Through my art, I explore the endless possibilities of color in order to capture light and translate the beauty of the world into a composition that has both an immediate emotional impact and lasting impression. I want to draw the viewer in, then provide a sensory experience.
I begin with an idea then let it go after I have created the composition and worked out the values. I ignore minute details and allow the colors and shapes to evolve as I work, layering and fusing bold colors with the soft atmospheric qualities of color to create depth. The process at this stage evolves very organically, often with the use of a palette knife so I can paint quickly. Rarely does a painting emerge as I thought it would.
My inspiration comes from my childhood. I grew up on Martha’s Vineyard and worked on a farm for 10 years; these experiences have left an indelible imprint on my mind. Memories of walking under piers, tiptoeing through beach grass, plowing a field, or feeling the wind on a cold beach—these are the memories that flood my mind. Color has always deeply moved me, and I combine this emotional connection with these memories in my art.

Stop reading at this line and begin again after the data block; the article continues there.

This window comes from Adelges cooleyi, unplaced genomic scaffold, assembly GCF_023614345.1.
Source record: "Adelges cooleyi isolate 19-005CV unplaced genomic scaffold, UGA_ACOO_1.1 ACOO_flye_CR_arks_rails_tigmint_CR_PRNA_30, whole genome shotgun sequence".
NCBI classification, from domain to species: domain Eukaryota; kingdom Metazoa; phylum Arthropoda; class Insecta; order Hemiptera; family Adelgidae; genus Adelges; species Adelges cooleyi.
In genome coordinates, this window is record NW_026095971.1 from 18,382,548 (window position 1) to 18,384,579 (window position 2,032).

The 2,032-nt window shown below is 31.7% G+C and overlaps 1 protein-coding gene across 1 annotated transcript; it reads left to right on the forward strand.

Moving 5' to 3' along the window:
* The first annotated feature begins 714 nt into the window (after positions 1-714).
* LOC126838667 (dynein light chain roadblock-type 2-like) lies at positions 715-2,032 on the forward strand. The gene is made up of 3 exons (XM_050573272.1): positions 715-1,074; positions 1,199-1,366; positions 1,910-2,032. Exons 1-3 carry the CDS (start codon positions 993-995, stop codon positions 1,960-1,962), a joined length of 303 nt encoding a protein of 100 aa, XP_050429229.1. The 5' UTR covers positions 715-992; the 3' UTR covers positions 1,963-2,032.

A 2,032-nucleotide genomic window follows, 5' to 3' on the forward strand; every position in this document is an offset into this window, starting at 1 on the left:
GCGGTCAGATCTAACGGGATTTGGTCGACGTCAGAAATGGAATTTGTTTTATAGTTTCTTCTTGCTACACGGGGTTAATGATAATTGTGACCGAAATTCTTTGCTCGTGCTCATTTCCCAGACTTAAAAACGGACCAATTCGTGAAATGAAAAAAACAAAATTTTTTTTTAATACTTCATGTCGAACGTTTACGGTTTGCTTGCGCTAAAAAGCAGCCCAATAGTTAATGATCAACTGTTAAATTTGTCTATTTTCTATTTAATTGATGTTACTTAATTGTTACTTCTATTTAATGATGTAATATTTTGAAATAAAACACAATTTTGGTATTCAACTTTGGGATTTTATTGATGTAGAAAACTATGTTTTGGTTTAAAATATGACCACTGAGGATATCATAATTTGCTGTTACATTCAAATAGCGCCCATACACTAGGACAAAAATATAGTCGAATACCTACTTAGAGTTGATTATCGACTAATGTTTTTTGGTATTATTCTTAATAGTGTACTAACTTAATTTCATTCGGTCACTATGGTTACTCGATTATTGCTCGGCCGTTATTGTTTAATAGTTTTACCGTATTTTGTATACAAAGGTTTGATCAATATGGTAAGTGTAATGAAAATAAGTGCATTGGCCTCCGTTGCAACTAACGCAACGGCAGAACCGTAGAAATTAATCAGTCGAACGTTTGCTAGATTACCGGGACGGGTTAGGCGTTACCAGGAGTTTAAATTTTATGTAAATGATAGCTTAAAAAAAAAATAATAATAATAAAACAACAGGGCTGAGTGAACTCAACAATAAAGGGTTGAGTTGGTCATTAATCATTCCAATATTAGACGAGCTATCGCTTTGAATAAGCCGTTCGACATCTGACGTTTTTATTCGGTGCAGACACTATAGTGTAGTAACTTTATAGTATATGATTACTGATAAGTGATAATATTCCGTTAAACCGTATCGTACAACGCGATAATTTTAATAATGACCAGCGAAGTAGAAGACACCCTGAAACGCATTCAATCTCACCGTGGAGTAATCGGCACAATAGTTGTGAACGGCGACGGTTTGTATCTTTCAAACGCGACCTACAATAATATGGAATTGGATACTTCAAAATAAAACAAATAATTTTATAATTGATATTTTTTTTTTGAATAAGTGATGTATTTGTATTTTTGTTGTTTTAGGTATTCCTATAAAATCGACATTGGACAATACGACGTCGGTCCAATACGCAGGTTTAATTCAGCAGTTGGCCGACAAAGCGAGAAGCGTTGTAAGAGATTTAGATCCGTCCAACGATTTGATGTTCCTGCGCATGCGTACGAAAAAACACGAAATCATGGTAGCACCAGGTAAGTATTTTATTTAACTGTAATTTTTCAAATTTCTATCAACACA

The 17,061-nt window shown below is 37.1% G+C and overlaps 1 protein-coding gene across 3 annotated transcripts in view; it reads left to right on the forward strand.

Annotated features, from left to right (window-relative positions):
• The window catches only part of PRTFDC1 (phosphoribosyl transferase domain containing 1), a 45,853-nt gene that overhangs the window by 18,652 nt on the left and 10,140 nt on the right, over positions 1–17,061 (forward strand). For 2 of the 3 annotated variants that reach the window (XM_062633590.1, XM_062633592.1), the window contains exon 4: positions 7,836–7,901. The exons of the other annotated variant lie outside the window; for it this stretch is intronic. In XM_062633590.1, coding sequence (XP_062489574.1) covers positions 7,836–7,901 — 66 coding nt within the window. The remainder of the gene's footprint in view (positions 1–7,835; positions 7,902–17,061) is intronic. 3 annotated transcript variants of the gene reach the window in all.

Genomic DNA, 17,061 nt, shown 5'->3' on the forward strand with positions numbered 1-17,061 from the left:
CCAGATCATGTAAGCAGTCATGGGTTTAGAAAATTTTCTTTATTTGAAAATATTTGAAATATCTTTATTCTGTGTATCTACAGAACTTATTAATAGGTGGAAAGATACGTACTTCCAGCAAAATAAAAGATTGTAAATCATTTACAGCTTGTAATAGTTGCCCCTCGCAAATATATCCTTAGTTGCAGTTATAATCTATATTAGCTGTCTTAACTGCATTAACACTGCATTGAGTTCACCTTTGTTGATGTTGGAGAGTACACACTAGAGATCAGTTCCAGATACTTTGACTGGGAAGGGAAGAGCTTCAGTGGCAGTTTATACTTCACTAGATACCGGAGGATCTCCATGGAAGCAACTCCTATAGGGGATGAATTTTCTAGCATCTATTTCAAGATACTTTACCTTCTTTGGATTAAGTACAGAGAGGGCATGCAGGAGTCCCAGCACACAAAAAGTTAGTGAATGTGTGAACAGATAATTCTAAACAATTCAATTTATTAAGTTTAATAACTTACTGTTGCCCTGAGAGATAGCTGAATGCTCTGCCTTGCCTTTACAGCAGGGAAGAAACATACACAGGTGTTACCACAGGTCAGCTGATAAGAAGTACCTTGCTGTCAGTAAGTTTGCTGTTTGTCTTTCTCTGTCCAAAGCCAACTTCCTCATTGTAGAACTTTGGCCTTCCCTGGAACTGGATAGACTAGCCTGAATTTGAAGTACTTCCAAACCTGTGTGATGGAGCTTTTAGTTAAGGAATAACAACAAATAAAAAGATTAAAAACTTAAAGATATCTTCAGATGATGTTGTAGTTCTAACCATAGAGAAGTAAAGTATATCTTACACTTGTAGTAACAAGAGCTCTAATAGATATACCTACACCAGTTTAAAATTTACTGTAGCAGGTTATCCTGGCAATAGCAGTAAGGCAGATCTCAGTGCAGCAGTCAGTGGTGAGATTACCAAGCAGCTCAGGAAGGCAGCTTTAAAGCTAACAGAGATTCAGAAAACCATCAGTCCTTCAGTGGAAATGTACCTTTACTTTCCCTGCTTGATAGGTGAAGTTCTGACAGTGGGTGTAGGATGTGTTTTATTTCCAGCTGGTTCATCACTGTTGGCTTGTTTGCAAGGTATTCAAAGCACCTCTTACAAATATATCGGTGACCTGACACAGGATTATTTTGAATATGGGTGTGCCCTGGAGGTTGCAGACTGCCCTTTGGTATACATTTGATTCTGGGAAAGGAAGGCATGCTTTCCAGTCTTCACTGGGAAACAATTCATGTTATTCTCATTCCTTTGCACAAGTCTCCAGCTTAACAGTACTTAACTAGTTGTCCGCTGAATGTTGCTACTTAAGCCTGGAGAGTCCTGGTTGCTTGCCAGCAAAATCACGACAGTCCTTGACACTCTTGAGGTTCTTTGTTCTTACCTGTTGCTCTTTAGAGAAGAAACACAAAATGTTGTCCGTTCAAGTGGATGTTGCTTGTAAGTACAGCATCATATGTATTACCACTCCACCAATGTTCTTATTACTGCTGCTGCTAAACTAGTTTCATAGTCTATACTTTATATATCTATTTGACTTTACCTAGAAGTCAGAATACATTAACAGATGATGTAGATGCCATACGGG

The butterfly story:
In 2011, I accidentally cut two of my fingers on my right hand, to the bone, while cleaning off my palette. I needed surgery and spent months in splints. Although I was in physical therapy, I had limited use of my hand because of pain and swelling. During this traumatic time, my deepest fear was that I would never draw again. One day, my family and I were walking past the Bone Room, a shop that sold fossils, bones, and insects. I immediately fell in love with a pinned butterfly and knew that I had to try to draw it. So I did, splints, swelling and all. Thus began this journey of butterfly drawing.